“There is no permanent damage to my retina”, ‘was treated for what they called a vitreous hemorrhage behind my left eye’, “The ophthalmologist that treated me at the hospital advised me that the impairment to the vision in my left eye should clear up completely within a few days to a week at most”. This writer is not a fighter, but can Campbell really call himself a “Galaxy Warrior”? What’s that? Can he really call himself a “warrior”? What happens next time if he rematches with Bradley or fights another top fighter and he sustains an injury during the bout. Is he going to quit again? This writer says to Campbell: Listen sweetie if you’re so concerned about your health, please stop boxing. Go back to your factory job in Florida. You can take a “sick day” and go home if you get hurt between 9am-5pm. Your employer also has “Workman’s Compensation” if you need to take time off from the job while you recuperate. But when it comes to boxing, you’re paid the equivalent of what you would make in 10 years in one night because the networks realized you are an elite fighter. Consider it a reward for your past accomplishments/hazardous pay. What does Campbell have to do in order to regain the respect he lost from the Bradley fight?

After the CSAC ruling, it was reported that Campbell is considering other fights such as with newly crowned WBC champ, Devon Alexander. Bradley has stated that a rematch ‘would be easy money’ and called Campbell old. Those who saw the fight observed Bradley effectively using his speed against Campbell and scoring well, while Campbell was doing his best to close the gap (catch up to Bradley). Maybe Campbell would have. This writer thinks so. Campbell was behind on all three scorecards after the third round. Campbell must rematch with Bradley and fight the fight of his life in spite of any adversities that may arise in a possible second fight. Believe it or not, this writer picked Campbell to win in the first fight by split decision. He can still do it and overcome the odds much like he did to become world champion. He has to channel all the energy he used to complain to the referee during the fight, post fight interview, and at the CSAC meeting to train and defeat Bradley should they meet again. If he comes back with some excuse that the two fighters cannot agree on money, site where the fight will be held, or whatever, it is this writer’s opinion that on August 1, 2009, Nate Campbell really didn’t want to fight.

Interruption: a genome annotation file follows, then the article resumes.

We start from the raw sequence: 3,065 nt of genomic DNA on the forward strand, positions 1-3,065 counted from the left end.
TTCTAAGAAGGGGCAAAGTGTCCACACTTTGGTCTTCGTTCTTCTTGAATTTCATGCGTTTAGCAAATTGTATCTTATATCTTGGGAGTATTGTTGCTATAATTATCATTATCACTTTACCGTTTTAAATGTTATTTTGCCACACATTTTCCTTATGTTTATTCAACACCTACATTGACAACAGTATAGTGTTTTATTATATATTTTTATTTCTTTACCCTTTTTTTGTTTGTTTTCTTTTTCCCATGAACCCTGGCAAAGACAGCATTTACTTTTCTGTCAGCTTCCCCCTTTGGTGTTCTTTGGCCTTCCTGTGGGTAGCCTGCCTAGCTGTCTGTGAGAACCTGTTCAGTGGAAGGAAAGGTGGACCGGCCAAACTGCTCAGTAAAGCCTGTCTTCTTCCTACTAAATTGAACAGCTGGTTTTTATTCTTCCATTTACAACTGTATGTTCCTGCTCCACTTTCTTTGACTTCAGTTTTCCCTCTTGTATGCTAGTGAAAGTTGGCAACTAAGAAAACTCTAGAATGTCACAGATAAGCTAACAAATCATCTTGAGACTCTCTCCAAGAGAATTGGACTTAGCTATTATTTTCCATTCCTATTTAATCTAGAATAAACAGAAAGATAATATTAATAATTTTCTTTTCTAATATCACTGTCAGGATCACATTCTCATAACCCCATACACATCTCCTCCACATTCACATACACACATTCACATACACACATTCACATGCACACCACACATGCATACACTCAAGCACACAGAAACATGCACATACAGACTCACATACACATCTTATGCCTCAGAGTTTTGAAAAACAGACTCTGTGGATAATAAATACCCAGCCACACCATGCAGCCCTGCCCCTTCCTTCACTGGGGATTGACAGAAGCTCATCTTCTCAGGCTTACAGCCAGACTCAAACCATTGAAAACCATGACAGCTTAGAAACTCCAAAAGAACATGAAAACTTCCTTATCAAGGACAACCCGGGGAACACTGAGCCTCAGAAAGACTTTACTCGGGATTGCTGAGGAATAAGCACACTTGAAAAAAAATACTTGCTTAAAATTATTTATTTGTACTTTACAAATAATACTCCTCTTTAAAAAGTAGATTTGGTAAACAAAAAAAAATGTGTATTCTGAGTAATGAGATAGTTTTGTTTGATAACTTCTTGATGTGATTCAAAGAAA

Contact Ralph Rimpell: RLuvsboxing@aol.com